Surety EDU: Janitorial Bond FAQs Answered


Updated (April 2018): For the most up-to-date information on surety bonds for your cleaning business, please visit our 2018 Guide to Janitorial Service Bonds.

This article is the fifth installment of our Surety EDU series, which is brought to you by nationwide surety bond agency Check back next Friday for another in-depth look at how surety bonds work.

If you run a janitorial company, chances are you’ve heard your competition market themselves as being legally licensed and bonded. Of course, all janitorial companies have to be licensed according to whatever state laws apply to them, but surety bonds are an optional form of financial protection that reassures clients.

So, what are janitorial surety bonds, anyway?

A basic definition explains that a surety bond is a legally binding contract that ensures a certain task is performed. Most janitorial service business owners buy surety bonds because they operate small companies and want a cost-effective way to protect against employees who might choose to act unethically. Even if you trust your staff to the fullest extent, the reality is that you and your business become easy targets if a client’s belongings go missing.

Janitorial surety bonds are also known by other names such as custodian bonds or business service bonds. Regardless of the name, this bond provides protection for clients who work with home and business cleaning services.

What kind of businesses get bonded?

Unlike most surety bond types, janitorial surety bonds are completely voluntary. You may choose to purchase a custodian bond if you operate a janitorial company, maid service, carpet cleaning service, house cleaning service or another type of cleaning business. Remember, the purpose is to convince prospective clients that their belongings and property will be safe from theft if they choose to work with you.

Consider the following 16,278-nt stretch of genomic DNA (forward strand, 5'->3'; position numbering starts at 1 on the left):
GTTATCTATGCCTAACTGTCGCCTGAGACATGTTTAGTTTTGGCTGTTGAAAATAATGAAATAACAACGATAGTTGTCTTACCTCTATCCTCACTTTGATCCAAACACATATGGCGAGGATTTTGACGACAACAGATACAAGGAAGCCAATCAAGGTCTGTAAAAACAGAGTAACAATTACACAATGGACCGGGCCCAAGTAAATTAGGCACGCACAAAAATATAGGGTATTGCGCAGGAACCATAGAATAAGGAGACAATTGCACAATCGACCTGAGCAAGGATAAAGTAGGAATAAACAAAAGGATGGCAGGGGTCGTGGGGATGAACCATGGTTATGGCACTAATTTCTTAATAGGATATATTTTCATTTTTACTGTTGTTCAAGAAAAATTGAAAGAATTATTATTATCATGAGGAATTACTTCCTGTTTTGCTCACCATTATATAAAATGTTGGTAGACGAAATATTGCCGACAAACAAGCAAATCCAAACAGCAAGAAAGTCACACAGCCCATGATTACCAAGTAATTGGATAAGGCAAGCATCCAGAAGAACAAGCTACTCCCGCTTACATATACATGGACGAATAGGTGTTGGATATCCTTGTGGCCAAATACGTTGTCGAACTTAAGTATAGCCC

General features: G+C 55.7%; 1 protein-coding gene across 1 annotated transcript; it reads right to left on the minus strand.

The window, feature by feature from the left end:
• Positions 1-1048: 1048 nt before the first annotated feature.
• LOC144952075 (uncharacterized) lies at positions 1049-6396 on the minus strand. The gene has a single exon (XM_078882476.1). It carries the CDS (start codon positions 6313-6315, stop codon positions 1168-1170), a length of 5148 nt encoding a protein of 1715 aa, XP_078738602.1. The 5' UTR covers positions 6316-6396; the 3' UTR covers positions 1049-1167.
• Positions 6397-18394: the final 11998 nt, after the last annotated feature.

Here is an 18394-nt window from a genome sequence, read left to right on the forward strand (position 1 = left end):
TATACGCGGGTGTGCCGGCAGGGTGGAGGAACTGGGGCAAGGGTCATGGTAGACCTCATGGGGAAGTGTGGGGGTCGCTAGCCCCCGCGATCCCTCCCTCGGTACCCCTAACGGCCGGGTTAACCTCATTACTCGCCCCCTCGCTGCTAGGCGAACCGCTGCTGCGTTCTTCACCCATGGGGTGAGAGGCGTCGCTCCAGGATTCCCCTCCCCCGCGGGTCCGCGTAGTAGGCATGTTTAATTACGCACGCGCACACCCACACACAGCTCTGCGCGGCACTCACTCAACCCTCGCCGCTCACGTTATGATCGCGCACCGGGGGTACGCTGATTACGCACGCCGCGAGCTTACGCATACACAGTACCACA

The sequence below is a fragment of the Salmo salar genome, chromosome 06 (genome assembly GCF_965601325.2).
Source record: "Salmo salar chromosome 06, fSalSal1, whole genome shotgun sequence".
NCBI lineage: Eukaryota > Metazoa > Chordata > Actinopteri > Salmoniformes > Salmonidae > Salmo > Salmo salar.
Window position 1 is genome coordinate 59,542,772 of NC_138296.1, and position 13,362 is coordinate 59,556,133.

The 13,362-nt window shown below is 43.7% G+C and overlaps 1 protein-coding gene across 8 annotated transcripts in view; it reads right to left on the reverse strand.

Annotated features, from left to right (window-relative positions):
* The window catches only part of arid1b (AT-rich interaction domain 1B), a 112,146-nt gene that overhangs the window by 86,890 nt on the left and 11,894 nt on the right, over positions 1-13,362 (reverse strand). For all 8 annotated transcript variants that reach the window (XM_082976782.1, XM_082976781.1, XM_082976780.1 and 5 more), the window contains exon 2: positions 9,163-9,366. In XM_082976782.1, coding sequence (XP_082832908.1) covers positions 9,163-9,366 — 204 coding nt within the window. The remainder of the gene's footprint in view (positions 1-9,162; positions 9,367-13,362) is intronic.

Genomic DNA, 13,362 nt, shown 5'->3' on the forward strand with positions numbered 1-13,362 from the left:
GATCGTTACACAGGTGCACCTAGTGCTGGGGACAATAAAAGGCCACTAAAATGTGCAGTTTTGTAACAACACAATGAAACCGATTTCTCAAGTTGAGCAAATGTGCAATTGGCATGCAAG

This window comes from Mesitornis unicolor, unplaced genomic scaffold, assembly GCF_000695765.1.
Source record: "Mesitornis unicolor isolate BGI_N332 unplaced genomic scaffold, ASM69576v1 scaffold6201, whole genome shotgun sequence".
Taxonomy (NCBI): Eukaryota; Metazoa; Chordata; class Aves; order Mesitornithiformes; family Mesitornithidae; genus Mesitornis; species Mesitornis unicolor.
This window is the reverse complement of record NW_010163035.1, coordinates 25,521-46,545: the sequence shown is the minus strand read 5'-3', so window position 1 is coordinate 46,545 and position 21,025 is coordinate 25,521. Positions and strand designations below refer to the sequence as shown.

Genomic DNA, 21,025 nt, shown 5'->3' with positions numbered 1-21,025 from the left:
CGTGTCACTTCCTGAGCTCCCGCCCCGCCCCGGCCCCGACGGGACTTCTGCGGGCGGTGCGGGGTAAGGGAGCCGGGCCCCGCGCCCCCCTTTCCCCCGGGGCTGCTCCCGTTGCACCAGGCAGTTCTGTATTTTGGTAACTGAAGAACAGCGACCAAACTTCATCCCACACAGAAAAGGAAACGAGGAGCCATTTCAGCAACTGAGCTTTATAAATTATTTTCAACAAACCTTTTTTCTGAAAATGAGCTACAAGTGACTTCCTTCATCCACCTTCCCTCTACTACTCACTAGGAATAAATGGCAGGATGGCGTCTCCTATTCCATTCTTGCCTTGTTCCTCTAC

Do janitorial companies receive protection from surety bonds?

Surety bonds should not be confused with traditional insurance policies. When purchasing a surety bond, you and your company do not receive any of the bond’s financial protection. Instead, the bond will protect your customers from losses that could result from unethical employees who might choose to steal. As such, buying a custodian bond reassures clients that you’re committed to running a legitimate enterprise.

Will my bond protect against damages?

No, surety bonds only protect against theft. If you or an employee damages a client’s property or possessions, the bond will not cover these costs. If you’re looking for damage protection, consider purchasing a special insurance policy.

How much does it cost to get bonded?

Janitorial bonds are some of the cheapest surety bond types to purchase. The exact price you’ll pay depends on how many employees you manage and much coverage you want. Janitorial bonds are typically purchased by small business owners who usually pay about

  • $126/year for $10,000 worth of coverage for five or fewer employees
  • $187/year for $25,000 worth of coverage for five or fewer employees
  • $257/year for $50,000 worth of coverage for five or fewer employees
  • $350/year for $100,000 worth of coverage for five or fewer employees

Of course, larger janitorial companies also purchase bonds, and higher bonding amounts are available as well. To determine what you’ll pay for a bond, visit

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About the Author

Danielle Burrow
Danielle Burrow is the Chief Operations Officer at She graduated from the University of Missouri School of Journalism in 2011.